Let’s be clear: Mary didn’t suppress her emotions: That’s not what Stoicism is about. Research shows that suppressing your anger can lead to chronic resentment and a higher risk of cardiovascular disease, especially in women. Stoicism, rather, encourages us to examine the nature of anger within us. Gregory Sadler, editor of the blog Modern Stoic explains: 

 

“Stoic philosophy actually provides us with a complex, robust understanding of how emotions, desires, assumptions and judgements intersect. It also gives us tools for analysis of what’s going on inside of us, and a wide range of practices that allow us — if we put in the work — to respond in more rational ways to the challenges or setbacks we face.”

 

In this regard, Stoicism is very much like cognitive behavioural therapy insofar as they thought that emotions rested on, or had at their core, certain kinds of beliefs, impressions or judgments about the world. Knowing this, it’s important to understand that no good comes from anger, and the only way to deal with anger is to not get angry in the first place. 

 

“The best plan is to reject straightway the first incentives to anger, to resist its very beginnings, and to take care not to be betrayed into it: for if once it begins to carry us away, it is hard to get back again into a healthy condition, because reason goes for nothing when once passion has been admitted to the mind, and has by our own free will been given a certain authority, it will for the future do as much as it chooses, not only as much as you will allow it. The enemy, I repeat, must be met and driven back at the outermost frontier-line: for when he has once entered the city and passed its gates, he will not allow his prisoners to set bounds to his victory.”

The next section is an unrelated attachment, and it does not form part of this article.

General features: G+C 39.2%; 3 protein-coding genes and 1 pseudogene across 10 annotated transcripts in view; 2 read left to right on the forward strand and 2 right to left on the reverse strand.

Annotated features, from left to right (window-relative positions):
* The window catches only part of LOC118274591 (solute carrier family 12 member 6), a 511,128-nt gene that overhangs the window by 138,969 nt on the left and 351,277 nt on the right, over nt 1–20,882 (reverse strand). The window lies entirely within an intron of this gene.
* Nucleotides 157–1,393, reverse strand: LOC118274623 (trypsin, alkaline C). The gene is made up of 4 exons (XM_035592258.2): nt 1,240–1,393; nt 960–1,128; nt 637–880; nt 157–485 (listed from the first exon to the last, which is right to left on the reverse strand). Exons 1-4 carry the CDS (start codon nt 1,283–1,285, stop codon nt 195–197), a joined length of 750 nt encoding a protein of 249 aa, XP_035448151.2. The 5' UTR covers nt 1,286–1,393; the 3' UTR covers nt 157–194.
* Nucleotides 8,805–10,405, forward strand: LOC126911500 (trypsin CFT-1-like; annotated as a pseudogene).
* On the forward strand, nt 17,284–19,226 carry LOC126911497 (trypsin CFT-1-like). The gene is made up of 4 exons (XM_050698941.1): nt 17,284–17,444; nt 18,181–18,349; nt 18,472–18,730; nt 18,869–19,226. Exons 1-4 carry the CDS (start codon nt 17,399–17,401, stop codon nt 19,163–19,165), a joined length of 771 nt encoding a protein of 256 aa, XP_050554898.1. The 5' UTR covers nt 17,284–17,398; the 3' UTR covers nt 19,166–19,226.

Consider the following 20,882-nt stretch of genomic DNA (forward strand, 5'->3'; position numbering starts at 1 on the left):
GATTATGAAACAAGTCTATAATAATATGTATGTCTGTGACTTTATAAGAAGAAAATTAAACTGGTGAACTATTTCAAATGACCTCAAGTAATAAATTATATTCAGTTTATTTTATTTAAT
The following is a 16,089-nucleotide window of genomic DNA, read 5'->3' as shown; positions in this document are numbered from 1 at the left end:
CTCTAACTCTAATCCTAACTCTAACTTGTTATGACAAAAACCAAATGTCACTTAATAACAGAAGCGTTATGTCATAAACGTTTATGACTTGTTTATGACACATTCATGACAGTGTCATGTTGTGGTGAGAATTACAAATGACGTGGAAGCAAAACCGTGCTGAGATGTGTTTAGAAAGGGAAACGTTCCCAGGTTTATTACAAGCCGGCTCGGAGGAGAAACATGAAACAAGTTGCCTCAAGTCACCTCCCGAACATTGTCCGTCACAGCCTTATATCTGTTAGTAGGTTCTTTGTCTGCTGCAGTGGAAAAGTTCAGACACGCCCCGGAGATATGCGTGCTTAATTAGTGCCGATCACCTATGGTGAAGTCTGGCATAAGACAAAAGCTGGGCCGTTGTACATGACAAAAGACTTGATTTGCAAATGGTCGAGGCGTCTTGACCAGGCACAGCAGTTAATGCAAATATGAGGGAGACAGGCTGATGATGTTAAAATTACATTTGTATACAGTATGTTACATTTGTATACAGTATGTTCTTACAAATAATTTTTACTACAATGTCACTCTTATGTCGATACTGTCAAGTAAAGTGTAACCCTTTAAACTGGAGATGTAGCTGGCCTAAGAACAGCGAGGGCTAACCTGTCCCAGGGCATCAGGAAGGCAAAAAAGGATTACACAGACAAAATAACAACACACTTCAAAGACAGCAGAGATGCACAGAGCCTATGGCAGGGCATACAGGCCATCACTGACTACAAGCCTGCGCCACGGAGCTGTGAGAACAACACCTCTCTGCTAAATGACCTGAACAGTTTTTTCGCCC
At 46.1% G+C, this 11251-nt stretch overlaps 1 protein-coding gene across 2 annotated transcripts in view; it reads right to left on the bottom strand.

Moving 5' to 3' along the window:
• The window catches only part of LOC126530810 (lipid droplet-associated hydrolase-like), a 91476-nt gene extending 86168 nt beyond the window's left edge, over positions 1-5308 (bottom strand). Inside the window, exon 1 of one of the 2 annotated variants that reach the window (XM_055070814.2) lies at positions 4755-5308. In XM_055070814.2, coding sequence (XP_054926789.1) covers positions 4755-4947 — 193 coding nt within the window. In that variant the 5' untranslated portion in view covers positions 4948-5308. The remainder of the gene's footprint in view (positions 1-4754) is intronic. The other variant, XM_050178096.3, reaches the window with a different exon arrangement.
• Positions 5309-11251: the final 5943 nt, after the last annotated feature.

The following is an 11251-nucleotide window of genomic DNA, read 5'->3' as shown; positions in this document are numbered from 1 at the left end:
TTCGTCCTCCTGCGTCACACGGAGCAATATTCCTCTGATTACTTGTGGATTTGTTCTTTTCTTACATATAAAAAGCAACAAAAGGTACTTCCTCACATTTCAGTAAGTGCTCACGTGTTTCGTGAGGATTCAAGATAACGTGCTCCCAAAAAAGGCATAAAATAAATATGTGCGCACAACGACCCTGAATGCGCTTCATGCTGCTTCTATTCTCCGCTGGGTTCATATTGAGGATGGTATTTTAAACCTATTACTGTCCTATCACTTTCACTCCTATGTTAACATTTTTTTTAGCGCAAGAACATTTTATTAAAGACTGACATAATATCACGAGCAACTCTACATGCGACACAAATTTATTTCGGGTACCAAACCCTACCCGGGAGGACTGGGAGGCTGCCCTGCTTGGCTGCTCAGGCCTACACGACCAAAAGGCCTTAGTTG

-Seneca

 

In fact, stoics thought that no degree of anger was reasonable, as it damages yourself, your partner, and society in general. 

 

“We shouldn’t control our anger, but destroy it entirely – for what control is there for a thing that is fundamentally wicked?”

-Seneca

 

Sounds extreme! But if you think about it, anger is one of the only emotions that entirely takes control of our mind and actions. We do things we later regret and it blinds us to the future and the consequences of our actions. And once we get angry, it’s hard to back away. You don’t feel like calming down – or being told to calm down – and you certainly think that anger justifies itself. Worse, anger is contagious. Remember the last time your partner was angry and you didn’t know why? You probably got angry at them in return for having gotten angry at you in the first place!

 

2. Take a deep breath…